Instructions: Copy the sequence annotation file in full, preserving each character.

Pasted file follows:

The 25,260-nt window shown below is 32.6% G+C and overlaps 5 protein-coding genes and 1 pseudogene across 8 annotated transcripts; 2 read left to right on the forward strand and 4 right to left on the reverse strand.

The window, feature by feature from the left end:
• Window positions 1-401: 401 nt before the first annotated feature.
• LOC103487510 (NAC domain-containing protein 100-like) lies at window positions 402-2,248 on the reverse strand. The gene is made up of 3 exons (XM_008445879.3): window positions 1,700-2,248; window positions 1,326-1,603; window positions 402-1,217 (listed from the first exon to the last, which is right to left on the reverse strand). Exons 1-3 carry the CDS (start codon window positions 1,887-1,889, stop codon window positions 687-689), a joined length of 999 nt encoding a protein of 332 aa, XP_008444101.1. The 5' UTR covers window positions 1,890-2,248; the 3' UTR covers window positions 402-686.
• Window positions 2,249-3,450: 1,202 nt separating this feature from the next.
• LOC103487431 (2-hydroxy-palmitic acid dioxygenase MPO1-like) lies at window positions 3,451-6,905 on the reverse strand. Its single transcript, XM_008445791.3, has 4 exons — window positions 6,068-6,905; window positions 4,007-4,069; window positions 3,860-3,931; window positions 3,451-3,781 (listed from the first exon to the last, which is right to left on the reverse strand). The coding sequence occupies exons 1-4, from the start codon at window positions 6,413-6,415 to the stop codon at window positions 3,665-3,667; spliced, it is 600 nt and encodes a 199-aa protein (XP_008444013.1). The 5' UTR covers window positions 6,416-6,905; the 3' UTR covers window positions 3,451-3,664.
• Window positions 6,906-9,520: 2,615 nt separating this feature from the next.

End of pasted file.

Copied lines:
The 25,260-nt window shown below is 32.6% G+C and overlaps 5 protein-coding genes and 1 pseudogene across 8 annotated transcripts; 2 read left to right on the forward strand and 4 right to left on the reverse strand.

The window, feature by feature from the left end:
• Window positions 1-401: 401 nt before the first annotated feature.
• LOC103487510 (NAC domain-containing protein 100-like) lies at window positions 402-2,248 on the reverse strand. The gene is made up of 3 exons (XM_008445879.3): window positions 1,700-2,248; window positions 1,326-1,603; window positions 402-1,217 (listed from the first exon to the last, which is right to left on the reverse strand). Exons 1-3 carry the CDS (start codon window positions 1,887-1,889, stop codon window positions 687-689), a joined length of 999 nt encoding a protein of 332 aa, XP_008444101.1. The 5' UTR covers window positions 1,890-2,248; the 3' UTR covers window positions 402-686.
• Window positions 2,249-3,450: 1,202 nt separating this feature from the next.
• LOC103487431 (2-hydroxy-palmitic acid dioxygenase MPO1-like) lies at window positions 3,451-6,905 on the reverse strand. Its single transcript, XM_008445791.3, has 4 exons — window positions 6,068-6,905; window positions 4,007-4,069; window positions 3,860-3,931; window positions 3,451-3,781 (listed from the first exon to the last, which is right to left on the reverse strand). The coding sequence occupies exons 1-4, from the start codon at window positions 6,413-6,415 to the stop codon at window positions 3,665-3,667; spliced, it is 600 nt and encodes a 199-aa protein (XP_008444013.1). The 5' UTR covers window positions 6,416-6,905; the 3' UTR covers window positions 3,451-3,664.
• Window positions 6,906-9,520: 2,615 nt separating this feature from the next.